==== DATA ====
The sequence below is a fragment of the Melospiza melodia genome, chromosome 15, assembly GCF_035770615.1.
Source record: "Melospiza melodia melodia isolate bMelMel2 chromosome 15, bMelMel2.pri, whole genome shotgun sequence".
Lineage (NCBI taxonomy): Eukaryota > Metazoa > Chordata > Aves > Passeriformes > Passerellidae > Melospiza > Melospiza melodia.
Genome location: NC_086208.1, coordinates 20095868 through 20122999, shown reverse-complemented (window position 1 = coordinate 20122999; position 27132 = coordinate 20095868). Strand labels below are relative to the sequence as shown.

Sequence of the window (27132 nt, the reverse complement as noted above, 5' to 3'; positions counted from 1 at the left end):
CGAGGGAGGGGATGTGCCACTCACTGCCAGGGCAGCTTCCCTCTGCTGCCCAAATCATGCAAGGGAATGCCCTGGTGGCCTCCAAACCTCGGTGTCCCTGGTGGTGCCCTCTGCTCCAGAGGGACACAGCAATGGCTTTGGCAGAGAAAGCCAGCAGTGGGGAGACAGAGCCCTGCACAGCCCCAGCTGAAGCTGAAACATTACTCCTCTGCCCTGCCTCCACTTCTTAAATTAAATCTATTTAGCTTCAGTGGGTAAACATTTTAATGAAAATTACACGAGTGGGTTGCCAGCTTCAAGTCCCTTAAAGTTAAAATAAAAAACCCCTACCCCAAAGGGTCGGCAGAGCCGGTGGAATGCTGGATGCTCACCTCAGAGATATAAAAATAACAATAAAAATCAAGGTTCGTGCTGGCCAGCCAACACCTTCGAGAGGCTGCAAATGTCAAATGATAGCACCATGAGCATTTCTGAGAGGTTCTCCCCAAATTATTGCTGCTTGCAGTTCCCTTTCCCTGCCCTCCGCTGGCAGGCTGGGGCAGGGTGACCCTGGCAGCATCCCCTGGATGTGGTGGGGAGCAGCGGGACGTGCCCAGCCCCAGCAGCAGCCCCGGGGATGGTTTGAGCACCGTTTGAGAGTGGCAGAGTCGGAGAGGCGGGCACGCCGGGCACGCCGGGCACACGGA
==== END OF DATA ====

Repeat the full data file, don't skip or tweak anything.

The sequence below is a fragment of the Melospiza melodia genome, chromosome 15, assembly GCF_035770615.1.
Source record: "Melospiza melodia melodia isolate bMelMel2 chromosome 15, bMelMel2.pri, whole genome shotgun sequence".
Lineage (NCBI taxonomy): Eukaryota > Metazoa > Chordata > Aves > Passeriformes > Passerellidae > Melospiza > Melospiza melodia.
Genome location: NC_086208.1, coordinates 20095868 through 20122999, shown reverse-complemented (window position 1 = coordinate 20122999; position 27132 = coordinate 20095868). Strand labels below are relative to the sequence as shown.

Sequence of the window (27132 nt, the reverse complement as noted above, 5' to 3'; positions counted from 1 at the left end):
CGAGGGAGGGGATGTGCCACTCACTGCCAGGGCAGCTTCCCTCTGCTGCCCAAATCATGCAAGGGAATGCCCTGGTGGCCTCCAAACCTCGGTGTCCCTGGTGGTGCCCTCTGCTCCAGAGGGACACAGCAATGGCTTTGGCAGAGAAAGCCAGCAGTGGGGAGACAGAGCCCTGCACAGCCCCAGCTGAAGCTGAAACATTACTCCTCTGCCCTGCCTCCACTTCTTAAATTAAATCTATTTAGCTTCAGTGGGTAAACATTTTAATGAAAATTACACGAGTGGGTTGCCAGCTTCAAGTCCCTTAAAGTTAAAATAAAAAACCCCTACCCCAAAGGGTCGGCAGAGCCGGTGGAATGCTGGATGCTCACCTCAGAGATATAAAAATAACAATAAAAATCAAGGTTCGTGCTGGCCAGCCAACACCTTCGAGAGGCTGCAAATGTCAAATGATAGCACCATGAGCATTTCTGAGAGGTTCTCCCCAAATTATTGCTGCTTGCAGTTCCCTTTCCCTGCCCTCCGCTGGCAGGCTGGGGCAGGGTGACCCTGGCAGCATCCCCTGGATGTGGTGGGGAGCAGCGGGACGTGCCCAGCCCCAGCAGCAGCCCCGGGGATGGTTTGAGCACCGTTTGAGAGTGGCAGAGTCGGAGAGGCGGGCACGCCGGGCACGCCGGGCACACGGA